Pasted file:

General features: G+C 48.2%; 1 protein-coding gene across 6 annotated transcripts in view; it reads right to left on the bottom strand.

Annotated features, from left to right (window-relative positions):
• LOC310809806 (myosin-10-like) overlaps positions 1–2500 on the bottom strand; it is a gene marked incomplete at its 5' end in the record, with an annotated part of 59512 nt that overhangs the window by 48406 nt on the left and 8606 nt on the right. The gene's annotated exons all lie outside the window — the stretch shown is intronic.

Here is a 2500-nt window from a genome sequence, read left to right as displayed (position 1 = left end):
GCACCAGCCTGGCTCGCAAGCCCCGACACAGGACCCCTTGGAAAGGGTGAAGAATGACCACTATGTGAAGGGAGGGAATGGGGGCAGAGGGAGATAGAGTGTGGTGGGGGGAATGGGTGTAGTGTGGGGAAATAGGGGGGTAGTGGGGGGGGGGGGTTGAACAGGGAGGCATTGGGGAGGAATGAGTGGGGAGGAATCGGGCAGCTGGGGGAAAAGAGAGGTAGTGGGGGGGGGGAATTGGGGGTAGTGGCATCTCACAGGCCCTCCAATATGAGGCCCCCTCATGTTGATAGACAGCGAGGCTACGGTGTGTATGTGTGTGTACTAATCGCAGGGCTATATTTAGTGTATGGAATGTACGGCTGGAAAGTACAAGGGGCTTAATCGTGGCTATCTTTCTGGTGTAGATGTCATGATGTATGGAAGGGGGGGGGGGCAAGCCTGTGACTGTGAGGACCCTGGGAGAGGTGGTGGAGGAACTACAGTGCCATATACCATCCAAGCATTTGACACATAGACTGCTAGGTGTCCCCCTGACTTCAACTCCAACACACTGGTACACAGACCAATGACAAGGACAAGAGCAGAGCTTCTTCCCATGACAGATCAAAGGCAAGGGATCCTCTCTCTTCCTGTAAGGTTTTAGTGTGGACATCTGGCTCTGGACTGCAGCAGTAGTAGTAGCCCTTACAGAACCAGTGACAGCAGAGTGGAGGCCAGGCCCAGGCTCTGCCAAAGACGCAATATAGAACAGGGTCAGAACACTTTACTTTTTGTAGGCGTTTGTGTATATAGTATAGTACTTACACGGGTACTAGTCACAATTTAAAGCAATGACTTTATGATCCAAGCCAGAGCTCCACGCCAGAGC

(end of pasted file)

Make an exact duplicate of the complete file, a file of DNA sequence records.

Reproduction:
General features: G+C 48.2%; 1 protein-coding gene across 6 annotated transcripts in view; it reads right to left on the bottom strand.

Annotated features, from left to right (window-relative positions):
• LOC310809806 (myosin-10-like) overlaps positions 1–2500 on the bottom strand; it is a gene marked incomplete at its 5' end in the record, with an annotated part of 59512 nt that overhangs the window by 48406 nt on the left and 8606 nt on the right. The gene's annotated exons all lie outside the window — the stretch shown is intronic.

Here is a 2500-nt window from a genome sequence, read left to right as displayed (position 1 = left end):
GCACCAGCCTGGCTCGCAAGCCCCGACACAGGACCCCTTGGAAAGGGTGAAGAATGACCACTATGTGAAGGGAGGGAATGGGGGCAGAGGGAGATAGAGTGTGGTGGGGGGAATGGGTGTAGTGTGGGGAAATAGGGGGGTAGTGGGGGGGGGGGGTTGAACAGGGAGGCATTGGGGAGGAATGAGTGGGGAGGAATCGGGCAGCTGGGGGAAAAGAGAGGTAGTGGGGGGGGGGAATTGGGGGTAGTGGCATCTCACAGGCCCTCCAATATGAGGCCCCCTCATGTTGATAGACAGCGAGGCTACGGTGTGTATGTGTGTGTACTAATCGCAGGGCTATATTTAGTGTATGGAATGTACGGCTGGAAAGTACAAGGGGCTTAATCGTGGCTATCTTTCTGGTGTAGATGTCATGATGTATGGAAGGGGGGGGGGGCAAGCCTGTGACTGTGAGGACCCTGGGAGAGGTGGTGGAGGAACTACAGTGCCATATACCATCCAAGCATTTGACACATAGACTGCTAGGTGTCCCCCTGACTTCAACTCCAACACACTGGTACACAGACCAATGACAAGGACAAGAGCAGAGCTTCTTCCCATGACAGATCAAAGGCAAGGGATCCTCTCTCTTCCTGTAAGGTTTTAGTGTGGACATCTGGCTCTGGACTGCAGCAGTAGTAGTAGCCCTTACAGAACCAGTGACAGCAGAGTGGAGGCCAGGCCCAGGCTCTGCCAAAGACGCAATATAGAACAGGGTCAGAACACTTTACTTTTTGTAGGCGTTTGTGTATATAGTATAGTACTTACACGGGTACTAGTCACAATTTAAAGCAATGACTTTATGATCCAAGCCAGAGCTCCACGCCAGAGC